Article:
Today, the Investigative Journalism Foundation launches its newest database, “Open By Default,” a repository of internal government records released under federal access legislation.

Open By Default shares more than 20,000 (and growing) completed federal Access to Information (ATI) requests as part of the IJF’s mission to increase government transparency.

Open By Default aims to “help people better understand how their government works behind the scenes,” said Zane Schwartz, CEO and editor-in-chief of the IJF.

Open By Default

Search our real-time database of records released under the access to information system in Canada.

Learn more about the project »

The brainchild of Thompson Rivers University assistant law professor Matt Malone, Open By Default was started over two years ago after he discovered both the utility and difficulty of navigating the access to information system for his own academic research.

“The access to information system in Canada is widely criticized for being inefficient, outdated, and overly secretive,” said Malone. “One thing I really wanted to do was fix that and make sure that we are putting these records into the public domain so that journalists, researchers, businesses and citizens can have instant and unhindered access to them.”

The name, Open By Default, comes from a promise made by Prime Minister Justin Trudeau in 2015 shortly after being elected. “Government and its information must be open by default,” Trudeau had written at the time.

“This was a grand promise of transparency from this government which, of course, was never met,” said Malone. 

Until today’s launch, anyone wanting to view a previously-fulfilled ATI request had to jump through several hoops. The government has made only brief summaries of previous requests available to the public. After identifying a desired ATI request, you must fill out a form (known as an “informal request”) to ask the department to send you a copy.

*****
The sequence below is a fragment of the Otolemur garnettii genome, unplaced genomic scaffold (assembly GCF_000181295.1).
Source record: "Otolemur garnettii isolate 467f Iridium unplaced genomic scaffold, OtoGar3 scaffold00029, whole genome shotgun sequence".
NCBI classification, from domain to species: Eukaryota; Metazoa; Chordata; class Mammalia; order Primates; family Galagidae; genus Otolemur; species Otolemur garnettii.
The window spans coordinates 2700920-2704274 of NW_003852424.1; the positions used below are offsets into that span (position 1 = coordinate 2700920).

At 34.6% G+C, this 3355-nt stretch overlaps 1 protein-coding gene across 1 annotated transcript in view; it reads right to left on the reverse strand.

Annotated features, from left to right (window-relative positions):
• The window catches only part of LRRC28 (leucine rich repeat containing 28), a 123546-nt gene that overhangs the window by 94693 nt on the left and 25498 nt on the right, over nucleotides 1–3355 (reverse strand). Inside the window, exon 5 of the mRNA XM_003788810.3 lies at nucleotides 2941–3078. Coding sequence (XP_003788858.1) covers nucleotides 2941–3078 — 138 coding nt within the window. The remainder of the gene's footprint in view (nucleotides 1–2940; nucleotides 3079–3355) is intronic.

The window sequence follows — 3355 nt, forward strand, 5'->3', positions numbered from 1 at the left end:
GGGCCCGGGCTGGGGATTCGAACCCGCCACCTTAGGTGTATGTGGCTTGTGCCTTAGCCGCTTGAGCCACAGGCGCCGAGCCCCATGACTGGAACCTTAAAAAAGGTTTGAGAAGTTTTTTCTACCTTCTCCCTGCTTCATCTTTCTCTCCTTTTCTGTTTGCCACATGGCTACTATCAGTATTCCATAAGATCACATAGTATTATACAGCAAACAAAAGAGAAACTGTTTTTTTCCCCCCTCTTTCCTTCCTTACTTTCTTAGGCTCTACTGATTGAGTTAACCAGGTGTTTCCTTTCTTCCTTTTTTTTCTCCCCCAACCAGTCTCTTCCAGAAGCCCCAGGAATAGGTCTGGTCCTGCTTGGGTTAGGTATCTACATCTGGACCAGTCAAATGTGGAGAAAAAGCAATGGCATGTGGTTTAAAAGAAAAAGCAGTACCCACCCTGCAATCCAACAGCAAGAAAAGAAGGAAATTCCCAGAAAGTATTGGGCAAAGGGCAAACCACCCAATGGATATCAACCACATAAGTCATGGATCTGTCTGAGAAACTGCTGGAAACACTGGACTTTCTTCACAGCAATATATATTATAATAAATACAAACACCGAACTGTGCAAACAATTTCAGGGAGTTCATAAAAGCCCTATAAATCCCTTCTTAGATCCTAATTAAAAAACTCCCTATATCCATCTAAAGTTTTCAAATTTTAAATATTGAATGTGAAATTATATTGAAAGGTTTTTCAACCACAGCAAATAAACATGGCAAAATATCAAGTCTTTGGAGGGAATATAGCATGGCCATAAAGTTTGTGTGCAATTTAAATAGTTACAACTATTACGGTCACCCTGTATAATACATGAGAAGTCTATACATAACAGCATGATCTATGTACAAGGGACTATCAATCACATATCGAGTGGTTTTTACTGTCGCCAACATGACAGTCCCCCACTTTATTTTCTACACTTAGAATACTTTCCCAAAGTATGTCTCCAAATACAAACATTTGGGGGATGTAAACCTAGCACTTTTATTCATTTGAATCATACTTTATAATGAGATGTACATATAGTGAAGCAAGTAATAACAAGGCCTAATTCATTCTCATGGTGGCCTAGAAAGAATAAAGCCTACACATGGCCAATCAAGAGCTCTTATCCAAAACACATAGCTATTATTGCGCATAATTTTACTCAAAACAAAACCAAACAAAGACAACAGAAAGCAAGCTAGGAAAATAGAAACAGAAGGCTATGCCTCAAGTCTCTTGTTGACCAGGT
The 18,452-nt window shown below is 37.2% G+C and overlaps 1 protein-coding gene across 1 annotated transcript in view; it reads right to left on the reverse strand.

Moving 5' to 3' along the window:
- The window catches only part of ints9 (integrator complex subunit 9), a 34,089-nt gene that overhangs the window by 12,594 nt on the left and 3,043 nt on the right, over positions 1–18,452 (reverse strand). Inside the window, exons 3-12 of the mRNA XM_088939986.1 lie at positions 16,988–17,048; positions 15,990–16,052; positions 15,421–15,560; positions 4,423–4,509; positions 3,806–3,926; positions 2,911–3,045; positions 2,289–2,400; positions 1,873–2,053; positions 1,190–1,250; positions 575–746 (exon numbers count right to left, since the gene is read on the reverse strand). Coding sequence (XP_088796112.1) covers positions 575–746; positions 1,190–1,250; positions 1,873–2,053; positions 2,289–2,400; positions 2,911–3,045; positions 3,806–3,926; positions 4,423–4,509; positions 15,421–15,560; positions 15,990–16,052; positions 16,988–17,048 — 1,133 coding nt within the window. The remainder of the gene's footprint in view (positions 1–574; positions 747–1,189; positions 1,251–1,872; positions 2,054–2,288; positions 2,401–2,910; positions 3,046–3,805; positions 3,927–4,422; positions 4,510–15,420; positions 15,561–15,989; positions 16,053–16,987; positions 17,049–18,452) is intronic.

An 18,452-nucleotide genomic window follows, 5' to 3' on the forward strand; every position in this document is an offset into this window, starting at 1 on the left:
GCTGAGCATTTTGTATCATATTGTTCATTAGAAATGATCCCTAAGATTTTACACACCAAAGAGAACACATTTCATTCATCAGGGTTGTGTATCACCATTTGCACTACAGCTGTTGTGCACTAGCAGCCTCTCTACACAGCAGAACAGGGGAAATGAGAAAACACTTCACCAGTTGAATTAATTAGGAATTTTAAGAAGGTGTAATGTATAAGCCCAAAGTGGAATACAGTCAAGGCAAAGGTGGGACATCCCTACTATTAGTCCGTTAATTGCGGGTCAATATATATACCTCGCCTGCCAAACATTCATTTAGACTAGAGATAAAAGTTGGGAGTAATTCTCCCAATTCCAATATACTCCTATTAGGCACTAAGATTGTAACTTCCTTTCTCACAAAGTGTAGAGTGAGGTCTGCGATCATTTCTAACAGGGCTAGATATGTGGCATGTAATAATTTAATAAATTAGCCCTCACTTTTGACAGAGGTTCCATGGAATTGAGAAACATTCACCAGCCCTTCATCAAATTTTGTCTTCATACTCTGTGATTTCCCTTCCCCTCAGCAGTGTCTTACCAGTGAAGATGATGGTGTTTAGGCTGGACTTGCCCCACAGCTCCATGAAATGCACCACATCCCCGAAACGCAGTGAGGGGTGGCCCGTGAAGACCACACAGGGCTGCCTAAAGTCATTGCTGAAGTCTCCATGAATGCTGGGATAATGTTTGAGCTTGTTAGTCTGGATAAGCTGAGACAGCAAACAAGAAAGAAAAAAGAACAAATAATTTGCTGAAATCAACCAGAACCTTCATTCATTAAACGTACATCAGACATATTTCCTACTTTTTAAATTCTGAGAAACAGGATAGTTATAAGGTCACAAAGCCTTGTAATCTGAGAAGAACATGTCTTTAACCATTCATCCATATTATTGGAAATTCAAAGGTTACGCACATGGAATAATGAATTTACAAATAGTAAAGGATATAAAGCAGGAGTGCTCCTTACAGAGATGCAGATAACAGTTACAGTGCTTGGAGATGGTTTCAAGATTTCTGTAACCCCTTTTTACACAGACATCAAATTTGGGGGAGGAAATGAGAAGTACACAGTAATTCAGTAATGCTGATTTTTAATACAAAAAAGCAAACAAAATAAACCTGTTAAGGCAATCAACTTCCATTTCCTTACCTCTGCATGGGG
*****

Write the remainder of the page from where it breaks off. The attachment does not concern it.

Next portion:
Then you wait. And, unlike initial ATI requests, there’s no legislated time frame within which the government must respond. Many users can attest to often waiting many months — or longer — to get sent the documents requested.

But no longer. Now, with a few clicks, you can access over 2.6 million pages of documents released under the ATI program, searching and filtering by keywords, date received and organization.

To create the initial prototype of Open By Default, Malone partnered with Adam Soames, a master’s student in environmental science at Thompson Rivers University.

Soames said when Malone first approached him about the project, he was excited about Malone’s vision and eager to take on the programming challenges.

The technical challenges proved to be extensive. Starting in June 2023, Soames worked with Malone to build a prototype website and set up an automated system for requesting completed ATI requests from government departments.

The initial work was tedious, involving tying each document to the ATI request summaries provided by the government, sorting through manila envelopes and hours of uploading countless pages — and even CDs — mailed to them by departments.

Despite having overcome several technical hurdles, Malone and Soames then faced a bigger challenge: backlash from the government.

“The government has been very hostile to this project with very few exceptions. There are a couple folks in the public service who have been absolutely stellar in supporting the project. But on the elected side, there’s been a lot of hostility,” said Malone.

Soames said Malone felt extremely discouraged and they had to gather the courage to keep working on the database. 

“There are a lot of very powerful people out there who probably don’t want this project to succeed. And if we’re going to be successful in fighting them off, we’re going to need some help,” added Soames.